Nearly a year after university President Wallace Loh’s inaugural address in which he pledged to foster a more innovative campus, plans for a new center that would expand innovative efforts beyond the traditional business and technology sectors realms is officially in the works.
Although specific plans for the center — including who will lead it and how many new courses will be offered to students — are not yet concrete, Loh said he hopes to announce details by the end of the semester. While it’s too early to determine whether officials would require incoming students to complete a class in innovation tailored to their field of study, Loh said all students should be required to learn innovation in some capacity before they graduate.
The goal of the center, officials said, is to extend research and innovation to fields that are not typically associated with entrepreneurial pursuits, such as the social sciences or public policy.
“In the 21st century, we can no longer just be a research university,” Loh said. “Your obligation is not just to create new knowledge; your obligation, if it’s what you want to do, is to create this new knowledge, this new idea, into a new business, into a commercializable product.”
Vice President for Research Patrick O’Shea said incorporating research and innovation to all university departments isn’t just about encouraging the creation of businesses, but about training students and faculty to craft ways to use education to improve society as a whole.
“It’s the difference between being educated as an explorer or trained as a tourist,” he said. “The future requires us to have leaders, or explorers, who can push the boundaries of knowledge forward. … It’s about creating students who are innovators, who will observe what they see around them, question it, analyze it and innovate and act upon it.”
The center will contribute to the university’s efforts to meet the University System of Maryland’s goal of creating 100 new university companies in the next decade, which is outlined in the system’s strategic plan.
The university has three centers that focus on entrepreneurship and innovation: the business school’s Dingman Center for Entrepreneurship; MTECH, which focuses on innovation in technology; and the Office of Technology Commercialization, which deals mainly with patents and licensing.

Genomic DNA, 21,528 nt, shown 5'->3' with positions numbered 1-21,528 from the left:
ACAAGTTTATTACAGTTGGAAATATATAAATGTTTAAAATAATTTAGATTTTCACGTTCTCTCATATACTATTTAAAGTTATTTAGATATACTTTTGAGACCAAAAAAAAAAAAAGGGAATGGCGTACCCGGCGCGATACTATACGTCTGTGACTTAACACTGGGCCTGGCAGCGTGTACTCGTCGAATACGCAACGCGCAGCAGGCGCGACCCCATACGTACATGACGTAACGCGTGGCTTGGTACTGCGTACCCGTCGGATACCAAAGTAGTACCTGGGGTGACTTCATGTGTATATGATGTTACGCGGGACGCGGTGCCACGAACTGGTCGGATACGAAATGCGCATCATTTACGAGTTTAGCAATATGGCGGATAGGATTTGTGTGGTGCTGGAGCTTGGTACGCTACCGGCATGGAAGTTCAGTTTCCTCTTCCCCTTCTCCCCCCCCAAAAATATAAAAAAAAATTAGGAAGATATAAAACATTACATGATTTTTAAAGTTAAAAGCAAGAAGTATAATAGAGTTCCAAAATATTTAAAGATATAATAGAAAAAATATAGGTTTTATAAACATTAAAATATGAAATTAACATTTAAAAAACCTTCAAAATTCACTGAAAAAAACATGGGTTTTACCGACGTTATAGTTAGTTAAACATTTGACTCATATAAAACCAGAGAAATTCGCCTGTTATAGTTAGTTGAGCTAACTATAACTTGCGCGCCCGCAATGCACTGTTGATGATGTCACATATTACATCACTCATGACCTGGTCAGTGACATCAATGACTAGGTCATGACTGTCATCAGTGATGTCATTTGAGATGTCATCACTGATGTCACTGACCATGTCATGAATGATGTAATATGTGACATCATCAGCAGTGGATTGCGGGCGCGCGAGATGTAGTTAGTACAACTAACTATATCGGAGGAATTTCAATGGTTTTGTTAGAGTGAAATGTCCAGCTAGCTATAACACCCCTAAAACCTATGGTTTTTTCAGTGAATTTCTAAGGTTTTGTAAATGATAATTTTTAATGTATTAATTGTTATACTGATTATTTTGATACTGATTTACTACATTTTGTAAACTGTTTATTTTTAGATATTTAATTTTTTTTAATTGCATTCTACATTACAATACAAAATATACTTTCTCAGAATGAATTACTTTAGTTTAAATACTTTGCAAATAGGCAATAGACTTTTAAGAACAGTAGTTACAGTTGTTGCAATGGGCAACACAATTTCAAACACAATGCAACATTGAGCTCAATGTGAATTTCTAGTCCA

The new center will expand the resources of these centers to the rest of the university, beyond science and technology. O’Shea said entrepreneurship does not always have to lead to businesses or products; he said he hopes to see researchers collaborating in areas such as social innovation, potentially using innovative techniques to improve a public school system.
“If you’re talking about innovation in policy, the goal is actually to change public policy, to change laws,” which can be even more difficult, he said.
Additionally, Loh said he hopes to reach out to graduate students and faculty about potential ideas they may have and to learn what they’ve been working on — instead of waiting for them to approach administrators — as well as emphasizing interdisciplinary research across the university.
“We need to be proactive and go out and find ideas rather than sit in our office and wait until people come to us,” Loh said.
While officials may consider requiring students to take an entrepreneurship and innovation class in the future, O’Shea said the purpose is not to add another graduation requirement but to provide students in all disciplines with the tools to create solutions.
“It’s not as if there’s one-size-fits-all,” O’Shea said.
The center will not detract from the university’s primary goal of educating students, Loh said, but it will better prepare them for the workforce.
“If we really want to have an impact on Maryland, we come back to the basic mission of a university, which is not to create companies but to educate students,” Loh said. “That’s why I want every student at Maryland to have exposure to become an innovator and an entrepreneur.”